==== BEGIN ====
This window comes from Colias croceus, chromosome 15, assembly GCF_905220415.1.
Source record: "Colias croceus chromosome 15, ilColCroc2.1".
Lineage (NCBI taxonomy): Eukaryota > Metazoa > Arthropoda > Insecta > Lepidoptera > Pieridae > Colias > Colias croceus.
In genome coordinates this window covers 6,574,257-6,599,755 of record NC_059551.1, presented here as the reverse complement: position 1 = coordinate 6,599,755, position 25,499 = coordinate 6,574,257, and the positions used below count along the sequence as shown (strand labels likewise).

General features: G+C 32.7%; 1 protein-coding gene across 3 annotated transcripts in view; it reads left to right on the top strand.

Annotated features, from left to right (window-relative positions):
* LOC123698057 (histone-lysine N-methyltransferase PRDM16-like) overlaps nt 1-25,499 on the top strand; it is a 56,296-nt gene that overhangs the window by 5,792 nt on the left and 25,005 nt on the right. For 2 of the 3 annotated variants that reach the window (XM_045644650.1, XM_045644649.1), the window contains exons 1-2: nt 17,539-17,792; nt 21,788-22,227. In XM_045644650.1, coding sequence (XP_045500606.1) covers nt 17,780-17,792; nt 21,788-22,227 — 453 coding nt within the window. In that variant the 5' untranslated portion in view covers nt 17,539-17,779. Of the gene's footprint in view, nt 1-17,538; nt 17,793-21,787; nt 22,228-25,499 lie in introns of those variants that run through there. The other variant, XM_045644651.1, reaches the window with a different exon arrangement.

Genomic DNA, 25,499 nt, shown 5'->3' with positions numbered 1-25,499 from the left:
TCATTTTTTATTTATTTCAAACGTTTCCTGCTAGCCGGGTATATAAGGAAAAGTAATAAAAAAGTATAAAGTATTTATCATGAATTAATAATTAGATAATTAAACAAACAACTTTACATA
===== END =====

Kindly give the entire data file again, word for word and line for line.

This window comes from Colias croceus, chromosome 15, assembly GCF_905220415.1.
Source record: "Colias croceus chromosome 15, ilColCroc2.1".
Lineage (NCBI taxonomy): Eukaryota > Metazoa > Arthropoda > Insecta > Lepidoptera > Pieridae > Colias > Colias croceus.
In genome coordinates this window covers 6,574,257-6,599,755 of record NC_059551.1, presented here as the reverse complement: position 1 = coordinate 6,599,755, position 25,499 = coordinate 6,574,257, and the positions used below count along the sequence as shown (strand labels likewise).

General features: G+C 32.7%; 1 protein-coding gene across 3 annotated transcripts in view; it reads left to right on the top strand.

Annotated features, from left to right (window-relative positions):
* LOC123698057 (histone-lysine N-methyltransferase PRDM16-like) overlaps nt 1-25,499 on the top strand; it is a 56,296-nt gene that overhangs the window by 5,792 nt on the left and 25,005 nt on the right. For 2 of the 3 annotated variants that reach the window (XM_045644650.1, XM_045644649.1), the window contains exons 1-2: nt 17,539-17,792; nt 21,788-22,227. In XM_045644650.1, coding sequence (XP_045500606.1) covers nt 17,780-17,792; nt 21,788-22,227 — 453 coding nt within the window. In that variant the 5' untranslated portion in view covers nt 17,539-17,779. Of the gene's footprint in view, nt 1-17,538; nt 17,793-21,787; nt 22,228-25,499 lie in introns of those variants that run through there. The other variant, XM_045644651.1, reaches the window with a different exon arrangement.

Genomic DNA, 25,499 nt, shown 5'->3' with positions numbered 1-25,499 from the left:
TCATTTTTTATTTATTTCAAACGTTTCCTGCTAGCCGGGTATATAAGGAAAAGTAATAAAAAAGTATAAAGTATTTATCATGAATTAATAATTAGATAATTAAACAAACAACTTTACATA